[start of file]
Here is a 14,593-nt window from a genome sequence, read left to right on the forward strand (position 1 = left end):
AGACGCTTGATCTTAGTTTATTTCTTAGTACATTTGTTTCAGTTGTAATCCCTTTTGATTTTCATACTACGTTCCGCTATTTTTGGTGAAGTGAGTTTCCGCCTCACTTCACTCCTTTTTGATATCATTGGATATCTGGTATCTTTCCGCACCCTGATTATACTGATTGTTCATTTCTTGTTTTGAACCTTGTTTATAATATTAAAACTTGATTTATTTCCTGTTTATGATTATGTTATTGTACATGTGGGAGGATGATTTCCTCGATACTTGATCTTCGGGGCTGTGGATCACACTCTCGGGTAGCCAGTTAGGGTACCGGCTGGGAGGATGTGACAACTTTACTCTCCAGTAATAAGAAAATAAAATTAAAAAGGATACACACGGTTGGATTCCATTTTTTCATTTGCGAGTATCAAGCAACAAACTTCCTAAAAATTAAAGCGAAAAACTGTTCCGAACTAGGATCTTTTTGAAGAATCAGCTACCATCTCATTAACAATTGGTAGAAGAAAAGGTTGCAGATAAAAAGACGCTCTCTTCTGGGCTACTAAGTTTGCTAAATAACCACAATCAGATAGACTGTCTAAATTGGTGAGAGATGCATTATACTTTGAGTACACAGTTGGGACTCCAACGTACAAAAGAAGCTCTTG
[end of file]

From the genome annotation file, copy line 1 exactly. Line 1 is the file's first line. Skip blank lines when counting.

Here is a 14,593-nt window from a genome sequence, read left to right on the forward strand (position 1 = left end):